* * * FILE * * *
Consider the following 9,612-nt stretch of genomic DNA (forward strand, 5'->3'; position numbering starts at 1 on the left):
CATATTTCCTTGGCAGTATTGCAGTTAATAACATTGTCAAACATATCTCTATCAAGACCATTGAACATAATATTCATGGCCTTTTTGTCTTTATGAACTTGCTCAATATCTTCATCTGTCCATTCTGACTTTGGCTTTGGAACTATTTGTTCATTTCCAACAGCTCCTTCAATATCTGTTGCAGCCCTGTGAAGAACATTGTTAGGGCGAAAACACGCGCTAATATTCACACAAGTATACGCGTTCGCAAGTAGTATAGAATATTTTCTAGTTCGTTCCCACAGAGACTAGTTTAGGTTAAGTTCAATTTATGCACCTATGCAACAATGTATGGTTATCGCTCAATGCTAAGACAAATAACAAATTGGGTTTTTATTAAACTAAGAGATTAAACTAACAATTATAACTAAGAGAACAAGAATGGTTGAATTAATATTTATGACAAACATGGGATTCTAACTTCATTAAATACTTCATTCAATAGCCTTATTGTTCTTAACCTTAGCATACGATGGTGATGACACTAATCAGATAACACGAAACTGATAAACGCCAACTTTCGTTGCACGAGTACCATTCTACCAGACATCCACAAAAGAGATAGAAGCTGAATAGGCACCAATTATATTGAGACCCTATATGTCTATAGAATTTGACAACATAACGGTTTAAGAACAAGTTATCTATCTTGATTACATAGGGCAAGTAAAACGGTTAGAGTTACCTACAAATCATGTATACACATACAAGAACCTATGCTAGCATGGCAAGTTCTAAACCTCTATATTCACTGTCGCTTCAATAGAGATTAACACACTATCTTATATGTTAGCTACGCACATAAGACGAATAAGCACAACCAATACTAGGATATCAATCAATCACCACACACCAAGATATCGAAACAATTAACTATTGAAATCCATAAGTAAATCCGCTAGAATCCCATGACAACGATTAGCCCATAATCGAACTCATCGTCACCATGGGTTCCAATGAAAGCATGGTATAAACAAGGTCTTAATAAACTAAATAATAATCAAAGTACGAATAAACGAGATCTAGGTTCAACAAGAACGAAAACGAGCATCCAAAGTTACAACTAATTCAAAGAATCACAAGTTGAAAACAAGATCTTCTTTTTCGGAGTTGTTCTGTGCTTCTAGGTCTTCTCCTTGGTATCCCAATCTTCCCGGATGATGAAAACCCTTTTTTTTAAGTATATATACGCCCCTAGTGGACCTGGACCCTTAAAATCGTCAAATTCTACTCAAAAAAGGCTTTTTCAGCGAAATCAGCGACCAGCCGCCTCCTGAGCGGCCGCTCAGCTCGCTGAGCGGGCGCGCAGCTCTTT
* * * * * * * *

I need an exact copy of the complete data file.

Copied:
Consider the following 9,612-nt stretch of genomic DNA (forward strand, 5'->3'; position numbering starts at 1 on the left):
CATATTTCCTTGGCAGTATTGCAGTTAATAACATTGTCAAACATATCTCTATCAAGACCATTGAACATAATATTCATGGCCTTTTTGTCTTTATGAACTTGCTCAATATCTTCATCTGTCCATTCTGACTTTGGCTTTGGAACTATTTGTTCATTTCCAACAGCTCCTTCAATATCTGTTGCAGCCCTGTGAAGAACATTGTTAGGGCGAAAACACGCGCTAATATTCACACAAGTATACGCGTTCGCAAGTAGTATAGAATATTTTCTAGTTCGTTCCCACAGAGACTAGTTTAGGTTAAGTTCAATTTATGCACCTATGCAACAATGTATGGTTATCGCTCAATGCTAAGACAAATAACAAATTGGGTTTTTATTAAACTAAGAGATTAAACTAACAATTATAACTAAGAGAACAAGAATGGTTGAATTAATATTTATGACAAACATGGGATTCTAACTTCATTAAATACTTCATTCAATAGCCTTATTGTTCTTAACCTTAGCATACGATGGTGATGACACTAATCAGATAACACGAAACTGATAAACGCCAACTTTCGTTGCACGAGTACCATTCTACCAGACATCCACAAAAGAGATAGAAGCTGAATAGGCACCAATTATATTGAGACCCTATATGTCTATAGAATTTGACAACATAACGGTTTAAGAACAAGTTATCTATCTTGATTACATAGGGCAAGTAAAACGGTTAGAGTTACCTACAAATCATGTATACACATACAAGAACCTATGCTAGCATGGCAAGTTCTAAACCTCTATATTCACTGTCGCTTCAATAGAGATTAACACACTATCTTATATGTTAGCTACGCACATAAGACGAATAAGCACAACCAATACTAGGATATCAATCAATCACCACACACCAAGATATCGAAACAATTAACTATTGAAATCCATAAGTAAATCCGCTAGAATCCCATGACAACGATTAGCCCATAATCGAACTCATCGTCACCATGGGTTCCAATGAAAGCATGGTATAAACAAGGTCTTAATAAACTAAATAATAATCAAAGTACGAATAAACGAGATCTAGGTTCAACAAGAACGAAAACGAGCATCCAAAGTTACAACTAATTCAAAGAATCACAAGTTGAAAACAAGATCTTCTTTTTCGGAGTTGTTCTGTGCTTCTAGGTCTTCTCCTTGGTATCCCAATCTTCCCGGATGATGAAAACCCTTTTTTTTAAGTATATATACGCCCCTAGTGGACCTGGACCCTTAAAATCGTCAAATTCTACTCAAAAAAGGCTTTTTCAGCGAAATCAGCGACCAGCCGCCTCCTGAGCGGCCGCTCAGCTCGCTGAGCGGGCGCGCAGCTCTTT